Want to make rank? Senior NCO shares tips for Airmen

  • Published
  • By Senior Master Sgt. Theodore Millard II
If your career goals include becoming a senior or chief master sergeant, then read on because I'm going to tell you about one single thing that can make or break your chances.

I was lucky enough to volunteer as an administrative assistant for the 2007 senior master sergeant board. The job consisted of handing out more than 16,000 master sergeant records that were eligible to meet the board for promotion.

The board had 16 panels, each consisting of two chiefs that are either in the Air Force specialty code they're grading or have knowledge regarding the core competencies of that AFSC, and one colonel who is a sitting or graduated group commander from that career area.

These panels paid very close attention to all of the information in the individual packages, which brings me to that one single thing I mentioned earlier: Records. If your records are missing documents or have inaccuracies, your shot at making the rank could decrease dramatically.

One of the first things Airmen can do to ensure records are up-to-date and accurate is to verify your data verification record. The DVR updates your senior NCO brief, which becomes part of the selection folder.

The brief provides the board members important information such as service dates, duty information, whether the Airman has completed the senior NCO academy, academic education and decorations. If any of this information is incorrect, not only can it cost points on the objective factor score, but it could impact the final board score. Airmen can check their DVR online by going into the virtual military personnel flight and clicking "Self-Service Actions," then "Promotions," then "Enlisted Data Verification Record."

If anything is wrong, get it fixed now - don't wait until the last minute.

After checking the DVR, the next step is to ensure all enlisted performance reports and decorations are in the unit personnel record group folder located at the Airman's home station MPF, followed by the same validation of the senior NCO selection record folder maintained by the Air Force Personnel Center. This will be their chance to ensure all documents are accounted for and that they match the DVR.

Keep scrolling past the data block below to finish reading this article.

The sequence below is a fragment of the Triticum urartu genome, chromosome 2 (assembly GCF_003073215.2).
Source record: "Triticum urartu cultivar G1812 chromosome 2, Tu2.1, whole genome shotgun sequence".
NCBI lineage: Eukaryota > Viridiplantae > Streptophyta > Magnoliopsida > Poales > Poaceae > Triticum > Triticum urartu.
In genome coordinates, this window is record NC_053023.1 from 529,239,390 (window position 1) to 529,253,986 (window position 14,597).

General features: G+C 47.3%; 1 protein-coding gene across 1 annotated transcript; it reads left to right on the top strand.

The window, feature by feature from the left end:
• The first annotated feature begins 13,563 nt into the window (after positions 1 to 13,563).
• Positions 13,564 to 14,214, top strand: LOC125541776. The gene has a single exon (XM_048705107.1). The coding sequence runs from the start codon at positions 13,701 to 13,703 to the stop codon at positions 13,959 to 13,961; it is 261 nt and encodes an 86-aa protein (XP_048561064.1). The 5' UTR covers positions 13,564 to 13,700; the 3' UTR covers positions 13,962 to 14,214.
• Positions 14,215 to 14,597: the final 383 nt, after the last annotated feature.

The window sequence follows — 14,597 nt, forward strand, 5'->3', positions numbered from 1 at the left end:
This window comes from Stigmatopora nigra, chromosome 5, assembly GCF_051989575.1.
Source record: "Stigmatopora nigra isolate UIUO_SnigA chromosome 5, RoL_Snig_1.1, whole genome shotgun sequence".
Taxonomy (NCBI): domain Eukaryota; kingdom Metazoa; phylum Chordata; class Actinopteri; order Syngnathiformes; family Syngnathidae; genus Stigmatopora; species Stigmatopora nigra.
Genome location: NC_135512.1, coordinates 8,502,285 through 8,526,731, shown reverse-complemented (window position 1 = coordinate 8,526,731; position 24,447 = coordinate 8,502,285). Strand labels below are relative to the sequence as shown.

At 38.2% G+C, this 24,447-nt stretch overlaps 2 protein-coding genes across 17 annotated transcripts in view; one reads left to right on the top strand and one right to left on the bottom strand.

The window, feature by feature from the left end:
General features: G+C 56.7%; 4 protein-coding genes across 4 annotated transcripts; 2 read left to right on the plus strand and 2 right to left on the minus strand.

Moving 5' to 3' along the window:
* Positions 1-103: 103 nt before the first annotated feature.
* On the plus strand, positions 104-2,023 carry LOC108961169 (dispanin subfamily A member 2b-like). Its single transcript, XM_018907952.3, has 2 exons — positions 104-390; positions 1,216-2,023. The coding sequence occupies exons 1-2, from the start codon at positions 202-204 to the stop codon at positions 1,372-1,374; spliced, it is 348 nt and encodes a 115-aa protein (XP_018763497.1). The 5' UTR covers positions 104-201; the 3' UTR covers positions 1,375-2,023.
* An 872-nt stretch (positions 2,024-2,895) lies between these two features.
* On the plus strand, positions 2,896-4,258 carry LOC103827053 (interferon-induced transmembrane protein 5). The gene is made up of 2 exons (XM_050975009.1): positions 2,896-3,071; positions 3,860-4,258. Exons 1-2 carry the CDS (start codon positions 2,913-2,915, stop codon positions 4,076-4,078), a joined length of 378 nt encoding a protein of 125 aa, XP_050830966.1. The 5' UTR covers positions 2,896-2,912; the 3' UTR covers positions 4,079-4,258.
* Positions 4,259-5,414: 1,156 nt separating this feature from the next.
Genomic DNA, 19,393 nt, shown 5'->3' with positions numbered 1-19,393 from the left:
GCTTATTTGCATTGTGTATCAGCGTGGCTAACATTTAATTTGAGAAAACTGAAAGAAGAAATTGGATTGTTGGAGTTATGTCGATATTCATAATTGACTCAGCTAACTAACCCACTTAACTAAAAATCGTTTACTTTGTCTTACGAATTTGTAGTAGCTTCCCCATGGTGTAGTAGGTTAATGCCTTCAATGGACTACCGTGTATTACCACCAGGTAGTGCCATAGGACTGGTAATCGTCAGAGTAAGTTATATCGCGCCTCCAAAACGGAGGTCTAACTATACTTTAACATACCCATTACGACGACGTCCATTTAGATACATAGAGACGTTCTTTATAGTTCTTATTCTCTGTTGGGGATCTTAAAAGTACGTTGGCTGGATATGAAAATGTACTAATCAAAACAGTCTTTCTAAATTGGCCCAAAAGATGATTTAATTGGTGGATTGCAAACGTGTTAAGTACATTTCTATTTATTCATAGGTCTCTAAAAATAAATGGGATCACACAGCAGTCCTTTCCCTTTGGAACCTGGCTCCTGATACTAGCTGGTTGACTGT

If you have questions about your records, call AFPC at 800-616-3775 or DSN 665-2353. If any documentation is missing, coordinate with your servicing MPF to have missing documents sent to AFPC. Make sure the MPF submits documents to AFPC before the board meets.

All records for each AFSC are scored by the same panel members.

Some panels may have five to 10 AFSCs to score, while other panels may have one or two. On the board's first day, they conduct a trial run of 10 records of the same AFSC that was scored from a previous board.

After those records are scored, the 48 panel members will sit in a conference room with AFPC personnel and talk about how they scored the records and what they saw as strengths and weaknesses.

The whole person concept remains the overarching theme comprised of factors that include overall EPRs, professional competence, leadership, and job responsibility, breadth of experience, specific achievements and education. Sounds like a lot, but it can be done.

Just remember, Airmen play a big part in making sure they get promoted. Make sure records are up-to-date and study, study, study!

You could be the next senior or chief master sergeant.